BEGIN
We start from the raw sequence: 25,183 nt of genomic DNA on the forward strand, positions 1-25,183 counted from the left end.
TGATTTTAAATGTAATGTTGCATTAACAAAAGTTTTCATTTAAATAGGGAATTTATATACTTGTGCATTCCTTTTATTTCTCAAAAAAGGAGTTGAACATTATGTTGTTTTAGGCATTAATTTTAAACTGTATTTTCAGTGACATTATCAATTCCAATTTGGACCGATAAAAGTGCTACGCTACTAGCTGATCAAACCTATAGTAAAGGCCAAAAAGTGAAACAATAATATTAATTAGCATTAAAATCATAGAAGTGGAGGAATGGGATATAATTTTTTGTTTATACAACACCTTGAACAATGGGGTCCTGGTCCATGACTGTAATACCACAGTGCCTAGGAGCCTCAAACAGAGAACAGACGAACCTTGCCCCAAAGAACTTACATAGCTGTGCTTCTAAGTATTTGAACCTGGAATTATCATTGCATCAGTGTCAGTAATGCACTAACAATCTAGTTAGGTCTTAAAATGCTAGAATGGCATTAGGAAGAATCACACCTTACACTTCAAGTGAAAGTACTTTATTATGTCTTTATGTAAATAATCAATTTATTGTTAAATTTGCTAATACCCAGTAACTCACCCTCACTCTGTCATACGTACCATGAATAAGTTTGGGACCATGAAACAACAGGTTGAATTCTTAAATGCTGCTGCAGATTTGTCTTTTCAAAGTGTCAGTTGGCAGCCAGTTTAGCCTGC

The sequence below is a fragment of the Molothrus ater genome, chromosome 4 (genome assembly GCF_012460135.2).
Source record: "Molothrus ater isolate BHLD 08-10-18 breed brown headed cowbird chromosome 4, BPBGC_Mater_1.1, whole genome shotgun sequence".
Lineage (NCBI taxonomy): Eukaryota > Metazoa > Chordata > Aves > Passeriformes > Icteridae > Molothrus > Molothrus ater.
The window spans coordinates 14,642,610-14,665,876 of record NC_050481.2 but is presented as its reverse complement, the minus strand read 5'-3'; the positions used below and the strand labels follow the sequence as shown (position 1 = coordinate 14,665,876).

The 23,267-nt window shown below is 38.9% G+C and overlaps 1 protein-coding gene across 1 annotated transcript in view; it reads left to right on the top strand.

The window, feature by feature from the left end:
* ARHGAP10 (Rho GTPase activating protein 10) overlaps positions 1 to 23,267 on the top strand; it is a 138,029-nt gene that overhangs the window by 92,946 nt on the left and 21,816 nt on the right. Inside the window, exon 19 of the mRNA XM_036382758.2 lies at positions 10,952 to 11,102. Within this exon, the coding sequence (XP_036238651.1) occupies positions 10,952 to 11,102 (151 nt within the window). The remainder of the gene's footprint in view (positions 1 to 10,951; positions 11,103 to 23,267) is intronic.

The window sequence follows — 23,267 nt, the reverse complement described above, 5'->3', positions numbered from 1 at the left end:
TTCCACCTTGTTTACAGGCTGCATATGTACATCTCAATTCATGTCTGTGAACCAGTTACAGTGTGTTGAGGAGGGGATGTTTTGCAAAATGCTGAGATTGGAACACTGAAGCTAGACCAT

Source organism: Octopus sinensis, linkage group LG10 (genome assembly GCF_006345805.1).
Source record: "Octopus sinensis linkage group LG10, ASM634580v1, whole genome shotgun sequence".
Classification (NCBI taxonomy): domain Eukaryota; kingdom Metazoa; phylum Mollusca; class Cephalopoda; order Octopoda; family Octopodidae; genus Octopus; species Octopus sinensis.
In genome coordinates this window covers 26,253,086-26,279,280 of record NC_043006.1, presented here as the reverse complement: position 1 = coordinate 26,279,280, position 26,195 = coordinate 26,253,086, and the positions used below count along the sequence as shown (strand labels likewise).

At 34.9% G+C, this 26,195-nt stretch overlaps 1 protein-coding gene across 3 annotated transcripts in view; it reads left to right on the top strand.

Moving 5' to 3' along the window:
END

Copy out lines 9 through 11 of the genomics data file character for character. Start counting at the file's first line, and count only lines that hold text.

* ARHGAP10 (Rho GTPase activating protein 10) overlaps positions 1 to 23,267 on the top strand; it is a 138,029-nt gene that overhangs the window by 92,946 nt on the left and 21,816 nt on the right. Inside the window, exon 19 of the mRNA XM_036382758.2 lies at positions 10,952 to 11,102. Within this exon, the coding sequence (XP_036238651.1) occupies positions 10,952 to 11,102 (151 nt within the window). The remainder of the gene's footprint in view (positions 1 to 10,951; positions 11,103 to 23,267) is intronic.

The window sequence follows — 23,267 nt, the reverse complement described above, 5'->3', positions numbered from 1 at the left end:
TTCCACCTTGTTTACAGGCTGCATATGTACATCTCAATTCATGTCTGTGAACCAGTTACAGTGTGTTGAGGAGGGGATGTTTTGCAAAATGCTGAGATTGGAACACTGAAGCTAGACCAT